In the search for those mostly still-elusive SNPs that are widely thought to predispose to complex, multigenic diseases such as schizophrenia and heart disease, one technical hurdle that slows down the search is the sheer amount of sequencing required to scrutinize DNA from many healthy and sick individuals. A paper in this month's Nature Biotechnology offers an engineering improvement towards increasing the throughput of this effort.
Researchers at Columbia University in New York, led by Jingyue Ju, report that they have developed a way of creating combinatorial fluorescence energy transfer (CFET) tags that enables them to run eight tests at once where before they could have only run one at a time. The method addresses the problem that, to date, only few fluorescent dyes with distinguishable energy spectra are available.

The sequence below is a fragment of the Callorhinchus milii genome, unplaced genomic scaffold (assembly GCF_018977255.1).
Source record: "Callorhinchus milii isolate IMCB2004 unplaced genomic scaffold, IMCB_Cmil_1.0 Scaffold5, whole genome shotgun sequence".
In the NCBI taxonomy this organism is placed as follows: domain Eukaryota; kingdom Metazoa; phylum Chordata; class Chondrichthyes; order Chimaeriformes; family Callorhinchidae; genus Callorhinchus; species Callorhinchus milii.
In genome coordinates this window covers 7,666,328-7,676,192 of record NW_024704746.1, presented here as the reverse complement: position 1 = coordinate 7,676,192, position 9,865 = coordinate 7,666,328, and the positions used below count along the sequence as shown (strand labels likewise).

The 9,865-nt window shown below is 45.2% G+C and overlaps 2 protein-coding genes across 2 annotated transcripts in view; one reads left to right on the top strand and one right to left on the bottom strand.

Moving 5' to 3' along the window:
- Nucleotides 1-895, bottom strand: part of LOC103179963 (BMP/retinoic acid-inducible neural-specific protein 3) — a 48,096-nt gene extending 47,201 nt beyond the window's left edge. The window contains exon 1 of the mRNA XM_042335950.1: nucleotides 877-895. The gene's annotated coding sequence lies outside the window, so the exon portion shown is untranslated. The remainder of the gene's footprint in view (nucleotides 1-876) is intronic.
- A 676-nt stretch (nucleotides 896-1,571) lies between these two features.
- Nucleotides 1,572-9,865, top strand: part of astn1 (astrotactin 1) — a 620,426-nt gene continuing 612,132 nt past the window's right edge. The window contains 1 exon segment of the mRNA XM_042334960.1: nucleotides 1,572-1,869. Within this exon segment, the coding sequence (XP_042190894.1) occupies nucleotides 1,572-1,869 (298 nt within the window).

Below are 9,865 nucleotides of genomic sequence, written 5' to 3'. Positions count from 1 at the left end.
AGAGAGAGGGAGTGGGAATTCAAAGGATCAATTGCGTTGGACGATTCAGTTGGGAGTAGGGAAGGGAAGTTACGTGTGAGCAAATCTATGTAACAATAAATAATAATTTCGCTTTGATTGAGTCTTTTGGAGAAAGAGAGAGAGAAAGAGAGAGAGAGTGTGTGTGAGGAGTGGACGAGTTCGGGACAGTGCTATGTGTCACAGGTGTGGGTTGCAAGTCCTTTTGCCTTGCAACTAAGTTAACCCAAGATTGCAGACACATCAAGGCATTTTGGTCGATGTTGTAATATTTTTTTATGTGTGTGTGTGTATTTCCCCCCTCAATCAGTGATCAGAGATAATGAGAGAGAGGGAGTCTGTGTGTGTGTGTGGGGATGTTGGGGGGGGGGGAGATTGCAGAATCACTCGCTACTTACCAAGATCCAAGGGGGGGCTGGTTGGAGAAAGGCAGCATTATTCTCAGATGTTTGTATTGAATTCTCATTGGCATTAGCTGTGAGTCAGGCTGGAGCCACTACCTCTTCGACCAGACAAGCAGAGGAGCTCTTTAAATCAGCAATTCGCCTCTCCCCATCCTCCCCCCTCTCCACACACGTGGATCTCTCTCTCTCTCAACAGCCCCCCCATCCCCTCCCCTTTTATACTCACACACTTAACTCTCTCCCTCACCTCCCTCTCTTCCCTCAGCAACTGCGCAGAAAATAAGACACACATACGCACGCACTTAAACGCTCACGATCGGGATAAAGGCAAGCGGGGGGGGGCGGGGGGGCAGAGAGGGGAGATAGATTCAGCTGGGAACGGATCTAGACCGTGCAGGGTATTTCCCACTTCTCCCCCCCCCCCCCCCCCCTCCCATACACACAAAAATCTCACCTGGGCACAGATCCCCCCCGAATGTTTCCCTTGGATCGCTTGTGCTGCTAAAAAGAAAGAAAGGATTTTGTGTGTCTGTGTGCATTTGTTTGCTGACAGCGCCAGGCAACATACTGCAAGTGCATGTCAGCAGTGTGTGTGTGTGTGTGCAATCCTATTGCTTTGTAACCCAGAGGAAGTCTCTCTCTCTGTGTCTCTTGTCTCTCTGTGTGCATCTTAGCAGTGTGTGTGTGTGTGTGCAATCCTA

The researchers are exploiting combinatorial synthesis and energy transfer between the dyes. That increases the number of fluorescent signatures that can be read simultaneously even while exciting the tags with a single wavelength. The tags require a standard optical system containing three bandpass filters. In a test experiment, the scientists identified six nucleotide variations on a PCR product from a patient's retinoblastoma tumor suppressor gene
These CFTE tags can be a tool for high-throughput multicolor biological analysis of many problems, including multiplex immunoassays and detection of microdeletions and amplifications in chromosomes, the authors write.—Hakon Heimer
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- Tong AK, Li Z, Jones GS, Russo JJ, Ju J. Combinatorial fluorescence energy transfer tags for multiplex biological assays. Nat Biotechnol. 2001 Aug;19(8):756-9. PubMed.